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Climate Change Causing Bigger Cyclones

FILE: People cross a raging river in Blantyre, Malawi, Monday, March 13, 2023. An unrelenting Cyclone Freddy battered southern Africa in Malawi and Mozambique, striking the continent for a second time.

PARIS - Climate change does not make cyclones more frequent but it does render them more intense and destructive, according to climatologists and weather experts.

"The overall number of tropical cyclones per year has not changed globally but climate change has increased the occurrence of the most intense and destructive storms," according to the World Weather Attribution (WWA), a group of climate scientists and climate impact specialists whose goal is to demonstrate reliable links between global heating and certain weather phenomena.

The most violent cyclones - categories three to five on the Saffir-Simpson scale - that cause the most destruction have become more frequent, the WWA said.

Climate change caused by human activity influences tropical cyclones in three major ways - by warming the air, the oceans, and by triggering a rise in sea levels.

"Tropical cyclones are the most extreme rainfall events on the planet," the WWA said in its publication "Reporting Extreme Weather and Climate Change."

Since the atmosphere is warmer, it can hold more water, so when it rains it pours.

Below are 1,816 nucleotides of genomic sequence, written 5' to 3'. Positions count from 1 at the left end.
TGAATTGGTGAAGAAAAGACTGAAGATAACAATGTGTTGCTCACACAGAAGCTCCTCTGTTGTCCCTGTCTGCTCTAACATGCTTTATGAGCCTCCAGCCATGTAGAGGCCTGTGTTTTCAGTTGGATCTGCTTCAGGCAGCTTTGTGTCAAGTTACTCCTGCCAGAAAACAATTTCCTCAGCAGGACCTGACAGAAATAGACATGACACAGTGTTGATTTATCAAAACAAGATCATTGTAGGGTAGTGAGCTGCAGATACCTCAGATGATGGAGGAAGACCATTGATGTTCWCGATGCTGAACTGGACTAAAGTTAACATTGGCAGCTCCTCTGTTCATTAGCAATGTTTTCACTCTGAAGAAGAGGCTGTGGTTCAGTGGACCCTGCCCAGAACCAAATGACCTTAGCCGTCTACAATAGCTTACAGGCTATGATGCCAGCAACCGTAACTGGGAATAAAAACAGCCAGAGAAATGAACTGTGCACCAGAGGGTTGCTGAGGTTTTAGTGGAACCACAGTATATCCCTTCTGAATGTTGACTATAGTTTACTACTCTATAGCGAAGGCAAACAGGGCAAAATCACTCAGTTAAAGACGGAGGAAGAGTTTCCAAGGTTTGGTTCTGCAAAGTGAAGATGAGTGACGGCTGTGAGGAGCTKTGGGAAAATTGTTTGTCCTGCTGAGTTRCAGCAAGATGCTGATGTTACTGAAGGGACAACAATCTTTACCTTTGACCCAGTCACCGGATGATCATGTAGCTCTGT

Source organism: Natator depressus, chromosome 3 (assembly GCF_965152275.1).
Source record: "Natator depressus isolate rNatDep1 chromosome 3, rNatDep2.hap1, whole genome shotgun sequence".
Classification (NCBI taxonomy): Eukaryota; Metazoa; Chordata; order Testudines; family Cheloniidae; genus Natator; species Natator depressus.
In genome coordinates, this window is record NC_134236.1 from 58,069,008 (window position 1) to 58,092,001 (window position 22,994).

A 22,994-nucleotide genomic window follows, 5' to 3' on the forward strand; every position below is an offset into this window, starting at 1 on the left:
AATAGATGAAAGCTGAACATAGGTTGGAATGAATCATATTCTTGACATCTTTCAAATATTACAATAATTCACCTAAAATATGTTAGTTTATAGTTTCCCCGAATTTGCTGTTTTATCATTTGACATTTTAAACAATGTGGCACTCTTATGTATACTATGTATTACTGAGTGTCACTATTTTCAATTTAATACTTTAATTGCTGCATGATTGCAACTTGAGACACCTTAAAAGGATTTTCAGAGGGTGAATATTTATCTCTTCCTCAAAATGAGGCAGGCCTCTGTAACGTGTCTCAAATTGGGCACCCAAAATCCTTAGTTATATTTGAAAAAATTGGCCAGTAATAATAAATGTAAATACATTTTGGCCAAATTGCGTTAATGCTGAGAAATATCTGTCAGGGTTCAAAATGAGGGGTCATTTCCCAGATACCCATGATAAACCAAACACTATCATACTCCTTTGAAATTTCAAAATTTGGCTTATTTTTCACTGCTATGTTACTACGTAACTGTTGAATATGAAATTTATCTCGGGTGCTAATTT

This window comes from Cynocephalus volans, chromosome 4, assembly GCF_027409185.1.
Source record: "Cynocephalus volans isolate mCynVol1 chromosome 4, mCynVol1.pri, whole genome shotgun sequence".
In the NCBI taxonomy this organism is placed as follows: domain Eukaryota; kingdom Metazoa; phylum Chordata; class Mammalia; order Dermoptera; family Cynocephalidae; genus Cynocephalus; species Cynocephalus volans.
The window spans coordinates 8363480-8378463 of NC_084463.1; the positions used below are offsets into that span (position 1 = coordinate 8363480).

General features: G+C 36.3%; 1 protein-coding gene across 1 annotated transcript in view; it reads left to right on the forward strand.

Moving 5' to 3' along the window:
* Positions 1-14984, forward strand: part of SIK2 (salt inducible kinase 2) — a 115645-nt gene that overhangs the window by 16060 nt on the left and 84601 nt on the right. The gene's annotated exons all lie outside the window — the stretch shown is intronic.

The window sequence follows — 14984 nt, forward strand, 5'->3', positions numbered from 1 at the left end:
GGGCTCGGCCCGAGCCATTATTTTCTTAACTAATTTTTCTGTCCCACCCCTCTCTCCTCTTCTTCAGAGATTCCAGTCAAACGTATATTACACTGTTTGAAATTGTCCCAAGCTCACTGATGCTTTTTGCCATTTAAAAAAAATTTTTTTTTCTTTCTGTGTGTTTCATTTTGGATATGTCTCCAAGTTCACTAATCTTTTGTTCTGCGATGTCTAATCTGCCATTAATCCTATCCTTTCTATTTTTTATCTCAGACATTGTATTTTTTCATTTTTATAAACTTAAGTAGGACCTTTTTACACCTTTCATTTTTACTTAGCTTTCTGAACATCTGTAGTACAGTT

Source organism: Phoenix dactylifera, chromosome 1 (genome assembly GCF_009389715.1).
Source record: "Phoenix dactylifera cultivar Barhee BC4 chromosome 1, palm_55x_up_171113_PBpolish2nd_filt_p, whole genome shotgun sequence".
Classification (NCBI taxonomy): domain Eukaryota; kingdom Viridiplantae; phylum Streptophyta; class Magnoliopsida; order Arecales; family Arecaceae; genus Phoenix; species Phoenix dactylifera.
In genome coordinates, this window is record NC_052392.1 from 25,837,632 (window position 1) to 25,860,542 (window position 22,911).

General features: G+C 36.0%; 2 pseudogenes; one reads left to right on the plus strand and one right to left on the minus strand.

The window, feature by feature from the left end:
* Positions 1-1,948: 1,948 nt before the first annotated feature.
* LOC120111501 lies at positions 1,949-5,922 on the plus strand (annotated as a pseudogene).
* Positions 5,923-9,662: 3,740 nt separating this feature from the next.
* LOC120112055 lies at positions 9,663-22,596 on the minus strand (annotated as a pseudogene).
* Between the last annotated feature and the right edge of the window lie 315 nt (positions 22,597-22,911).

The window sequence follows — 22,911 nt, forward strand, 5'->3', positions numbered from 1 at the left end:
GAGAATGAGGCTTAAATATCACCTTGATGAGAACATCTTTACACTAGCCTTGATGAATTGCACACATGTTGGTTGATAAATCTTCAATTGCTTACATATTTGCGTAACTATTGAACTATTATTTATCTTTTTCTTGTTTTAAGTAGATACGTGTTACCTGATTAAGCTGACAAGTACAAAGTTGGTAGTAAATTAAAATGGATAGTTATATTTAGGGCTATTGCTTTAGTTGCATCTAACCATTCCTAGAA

"A rise in air temperature of three degrees Celsius can potentially produce a 20-percent increase in the quantity of rain generated by a cyclonic event," said Cloppet.

It is these intense torrential downpours that lead to sometimes fatal floods and mudslides, as was the case of Cyclone Freddy, which killed hundreds of people in Malawi and Mozambique earlier this year.

Climate change is also warming the oceans. This warm water fuels cyclones and gives them their strength.

"Climate change therefore creates the conditions in which more powerful storms can form, intensify rapidly and persist to reach land, while carrying more water," the WWA said.

Scientists also expect to see cyclones in places they have not happened before because global heating is expanding the regions where tropical sea water conditions occur.

"It's as if the tropics were spreading," Cloppet said.

"Areas that aren't really affected now could be hit much harder in future."

The WWA agreed: "As ocean waters warm, it is reasonable to speculate that (tropical) storms will shift further away from the Equator."

"A northward shift in cyclones in the western North Pacific, striking East and Southeast Asia, (is) a direct consequence of climate change," it said.

As a result, they could strike in relatively unprepared locations that have not, in the past, had reason to expect them.